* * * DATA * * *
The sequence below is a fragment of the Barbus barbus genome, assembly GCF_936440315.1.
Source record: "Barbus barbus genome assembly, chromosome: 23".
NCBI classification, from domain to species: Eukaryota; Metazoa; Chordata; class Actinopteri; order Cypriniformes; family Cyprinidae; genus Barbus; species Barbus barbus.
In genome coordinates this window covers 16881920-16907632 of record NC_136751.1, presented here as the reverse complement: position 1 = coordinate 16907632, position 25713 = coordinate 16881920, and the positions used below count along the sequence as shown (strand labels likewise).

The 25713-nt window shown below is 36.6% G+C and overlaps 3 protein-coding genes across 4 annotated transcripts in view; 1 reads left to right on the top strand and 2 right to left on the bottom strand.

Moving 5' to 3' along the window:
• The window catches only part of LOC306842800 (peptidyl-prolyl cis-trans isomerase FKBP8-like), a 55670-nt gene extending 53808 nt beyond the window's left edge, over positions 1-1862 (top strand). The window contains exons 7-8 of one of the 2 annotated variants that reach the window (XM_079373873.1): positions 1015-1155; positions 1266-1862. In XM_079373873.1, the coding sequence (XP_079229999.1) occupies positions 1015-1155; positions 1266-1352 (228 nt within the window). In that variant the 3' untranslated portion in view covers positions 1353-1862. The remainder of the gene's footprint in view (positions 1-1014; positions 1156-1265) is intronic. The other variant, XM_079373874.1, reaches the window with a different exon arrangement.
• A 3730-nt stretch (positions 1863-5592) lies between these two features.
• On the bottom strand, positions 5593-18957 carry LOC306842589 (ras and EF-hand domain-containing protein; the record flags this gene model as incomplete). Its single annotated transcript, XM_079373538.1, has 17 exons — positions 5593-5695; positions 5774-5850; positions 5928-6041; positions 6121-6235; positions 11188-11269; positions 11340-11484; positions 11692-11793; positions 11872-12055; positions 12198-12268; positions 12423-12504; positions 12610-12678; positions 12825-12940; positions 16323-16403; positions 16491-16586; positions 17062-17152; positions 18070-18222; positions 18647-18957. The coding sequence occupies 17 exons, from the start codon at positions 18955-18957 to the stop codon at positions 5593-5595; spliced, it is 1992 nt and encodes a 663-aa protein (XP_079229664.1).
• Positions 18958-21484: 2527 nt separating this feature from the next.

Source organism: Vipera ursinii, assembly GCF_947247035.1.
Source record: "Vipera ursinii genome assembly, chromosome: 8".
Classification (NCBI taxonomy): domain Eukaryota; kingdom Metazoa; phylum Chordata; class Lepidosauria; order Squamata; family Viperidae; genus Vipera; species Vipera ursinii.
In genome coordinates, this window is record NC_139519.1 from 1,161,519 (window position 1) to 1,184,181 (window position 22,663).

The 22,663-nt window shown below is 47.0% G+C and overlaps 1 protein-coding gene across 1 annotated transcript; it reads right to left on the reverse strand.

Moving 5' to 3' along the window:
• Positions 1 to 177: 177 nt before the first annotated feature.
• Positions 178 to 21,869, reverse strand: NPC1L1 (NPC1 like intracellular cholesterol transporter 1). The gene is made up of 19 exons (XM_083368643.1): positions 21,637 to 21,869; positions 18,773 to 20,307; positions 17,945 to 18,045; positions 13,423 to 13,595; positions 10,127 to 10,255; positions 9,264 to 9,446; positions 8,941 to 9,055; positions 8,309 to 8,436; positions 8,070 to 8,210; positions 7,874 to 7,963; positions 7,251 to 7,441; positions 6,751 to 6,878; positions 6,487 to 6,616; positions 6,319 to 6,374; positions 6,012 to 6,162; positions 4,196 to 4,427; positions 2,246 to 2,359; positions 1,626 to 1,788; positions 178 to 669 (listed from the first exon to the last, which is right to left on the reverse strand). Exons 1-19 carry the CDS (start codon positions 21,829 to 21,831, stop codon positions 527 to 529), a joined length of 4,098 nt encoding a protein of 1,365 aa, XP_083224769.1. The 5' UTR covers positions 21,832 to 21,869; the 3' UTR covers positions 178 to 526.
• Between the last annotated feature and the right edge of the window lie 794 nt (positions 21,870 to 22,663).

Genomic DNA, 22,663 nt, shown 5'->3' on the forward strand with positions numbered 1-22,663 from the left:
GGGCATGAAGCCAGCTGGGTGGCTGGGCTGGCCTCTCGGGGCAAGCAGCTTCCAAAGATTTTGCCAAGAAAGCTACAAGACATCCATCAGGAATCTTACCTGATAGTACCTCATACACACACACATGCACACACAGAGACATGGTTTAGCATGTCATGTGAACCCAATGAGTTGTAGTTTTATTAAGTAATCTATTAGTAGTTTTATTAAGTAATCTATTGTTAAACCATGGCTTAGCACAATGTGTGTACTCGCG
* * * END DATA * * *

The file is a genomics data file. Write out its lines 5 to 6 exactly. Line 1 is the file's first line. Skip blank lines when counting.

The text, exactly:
The 25713-nt window shown below is 36.6% G+C and overlaps 3 protein-coding genes across 4 annotated transcripts in view; 1 reads left to right on the top strand and 2 right to left on the bottom strand.

Moving 5' to 3' along the window: